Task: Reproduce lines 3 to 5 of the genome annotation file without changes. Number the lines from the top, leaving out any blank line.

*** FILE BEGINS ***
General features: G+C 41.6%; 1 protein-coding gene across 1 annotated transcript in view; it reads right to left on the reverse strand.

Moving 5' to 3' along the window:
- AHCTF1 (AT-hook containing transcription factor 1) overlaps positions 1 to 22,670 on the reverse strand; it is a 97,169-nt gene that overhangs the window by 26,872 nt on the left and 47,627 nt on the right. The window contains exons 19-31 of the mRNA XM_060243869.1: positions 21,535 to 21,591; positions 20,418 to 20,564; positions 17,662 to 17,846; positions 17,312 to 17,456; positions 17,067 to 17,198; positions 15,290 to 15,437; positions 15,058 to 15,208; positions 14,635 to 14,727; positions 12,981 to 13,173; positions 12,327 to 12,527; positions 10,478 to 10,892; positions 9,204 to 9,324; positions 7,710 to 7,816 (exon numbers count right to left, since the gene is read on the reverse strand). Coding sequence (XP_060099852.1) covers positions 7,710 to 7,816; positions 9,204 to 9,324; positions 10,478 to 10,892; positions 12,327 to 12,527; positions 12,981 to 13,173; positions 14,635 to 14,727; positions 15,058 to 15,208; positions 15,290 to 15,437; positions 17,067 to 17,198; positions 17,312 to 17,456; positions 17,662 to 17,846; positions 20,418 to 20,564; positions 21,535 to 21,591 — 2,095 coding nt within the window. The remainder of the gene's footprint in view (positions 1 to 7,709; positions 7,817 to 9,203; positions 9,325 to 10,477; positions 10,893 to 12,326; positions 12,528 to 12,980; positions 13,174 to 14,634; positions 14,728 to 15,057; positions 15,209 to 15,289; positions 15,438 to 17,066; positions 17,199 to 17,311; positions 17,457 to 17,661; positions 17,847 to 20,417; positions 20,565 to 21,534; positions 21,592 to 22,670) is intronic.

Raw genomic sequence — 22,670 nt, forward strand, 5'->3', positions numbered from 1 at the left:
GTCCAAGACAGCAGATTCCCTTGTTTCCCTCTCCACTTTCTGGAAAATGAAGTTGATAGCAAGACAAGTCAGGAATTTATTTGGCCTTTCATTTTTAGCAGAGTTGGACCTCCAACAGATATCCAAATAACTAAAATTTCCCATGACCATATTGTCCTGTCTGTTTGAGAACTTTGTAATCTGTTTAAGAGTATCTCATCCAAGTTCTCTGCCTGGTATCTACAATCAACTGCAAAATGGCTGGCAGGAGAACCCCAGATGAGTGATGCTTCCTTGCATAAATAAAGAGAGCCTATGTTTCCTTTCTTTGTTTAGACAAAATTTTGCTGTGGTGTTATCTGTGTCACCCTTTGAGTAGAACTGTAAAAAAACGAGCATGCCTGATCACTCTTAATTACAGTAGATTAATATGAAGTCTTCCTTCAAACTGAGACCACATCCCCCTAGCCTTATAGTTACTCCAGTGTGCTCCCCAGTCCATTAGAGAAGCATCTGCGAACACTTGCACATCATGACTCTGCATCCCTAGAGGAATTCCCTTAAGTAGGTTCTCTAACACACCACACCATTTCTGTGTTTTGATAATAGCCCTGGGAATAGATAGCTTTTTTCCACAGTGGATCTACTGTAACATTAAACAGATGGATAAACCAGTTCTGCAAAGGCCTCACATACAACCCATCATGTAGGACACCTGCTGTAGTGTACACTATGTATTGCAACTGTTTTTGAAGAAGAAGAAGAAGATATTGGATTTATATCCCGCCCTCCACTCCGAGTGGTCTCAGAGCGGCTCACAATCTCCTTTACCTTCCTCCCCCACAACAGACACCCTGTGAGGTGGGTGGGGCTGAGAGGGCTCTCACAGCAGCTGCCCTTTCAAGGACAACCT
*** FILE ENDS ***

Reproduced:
- AHCTF1 (AT-hook containing transcription factor 1) overlaps positions 1 to 22,670 on the reverse strand; it is a 97,169-nt gene that overhangs the window by 26,872 nt on the left and 47,627 nt on the right. The window contains exons 19-31 of the mRNA XM_060243869.1: positions 21,535 to 21,591; positions 20,418 to 20,564; positions 17,662 to 17,846; positions 17,312 to 17,456; positions 17,067 to 17,198; positions 15,290 to 15,437; positions 15,058 to 15,208; positions 14,635 to 14,727; positions 12,981 to 13,173; positions 12,327 to 12,527; positions 10,478 to 10,892; positions 9,204 to 9,324; positions 7,710 to 7,816 (exon numbers count right to left, since the gene is read on the reverse strand). Coding sequence (XP_060099852.1) covers positions 7,710 to 7,816; positions 9,204 to 9,324; positions 10,478 to 10,892; positions 12,327 to 12,527; positions 12,981 to 13,173; positions 14,635 to 14,727; positions 15,058 to 15,208; positions 15,290 to 15,437; positions 17,067 to 17,198; positions 17,312 to 17,456; positions 17,662 to 17,846; positions 20,418 to 20,564; positions 21,535 to 21,591 — 2,095 coding nt within the window. The remainder of the gene's footprint in view (positions 1 to 7,709; positions 7,817 to 9,203; positions 9,325 to 10,477; positions 10,893 to 12,326; positions 12,528 to 12,980; positions 13,174 to 14,634; positions 14,728 to 15,057; positions 15,209 to 15,289; positions 15,438 to 17,066; positions 17,199 to 17,311; positions 17,457 to 17,661; positions 17,847 to 20,417; positions 20,565 to 21,534; positions 21,592 to 22,670) is intronic.

Raw genomic sequence — 22,670 nt, forward strand, 5'->3', positions numbered from 1 at the left:
GTCCAAGACAGCAGATTCCCTTGTTTCCCTCTCCACTTTCTGGAAAATGAAGTTGATAGCAAGACAAGTCAGGAATTTATTTGGCCTTTCATTTTTAGCAGAGTTGGACCTCCAACAGATATCCAAATAACTAAAATTTCCCATGACCATATTGTCCTGTCTGTTTGAGAACTTTGTAATCTGTTTAAGAGTATCTCATCCAAGTTCTCTGCCTGGTATCTACAATCAACTGCAAAATGGCTGGCAGGAGAACCCCAGATGAGTGATGCTTCCTTGCATAAATAAAGAGAGCCTATGTTTCCTTTCTTTGTTTAGACAAAATTTTGCTGTGGTGTTATCTGTGTCACCCTTTGAGTAGAACTGTAAAAAAACGAGCATGCCTGATCACTCTTAATTACAGTAGATTAATATGAAGTCTTCCTTCAAACTGAGACCACATCCCCCTAGCCTTATAGTTACTCCAGTGTGCTCCCCAGTCCATTAGAGAAGCATCTGCGAACACTTGCACATCATGACTCTGCATCCCTAGAGGAATTCCCTTAAGTAGGTTCTCTAACACACCACACCATTTCTGTGTTTTGATAATAGCCCTGGGAATAGATAGCTTTTTTCCACAGTGGATCTACTGTAACATTAAACAGATGGATAAACCAGTTCTGCAAAGGCCTCACATACAACCCATCATGTAGGACACCTGCTGTAGTGTACACTATGTATTGCAACTGTTTTTGAAGAAGAAGAAGAAGATATTGGATTTATATCCCGCCCTCCACTCCGAGTGGTCTCAGAGCGGCTCACAATCTCCTTTACCTTCCTCCCCCACAACAGACACCCTGTGAGGTGGGTGGGGCTGAGAGGGCTCTCACAGCAGCTGCCCTTTCAAGGACAACCT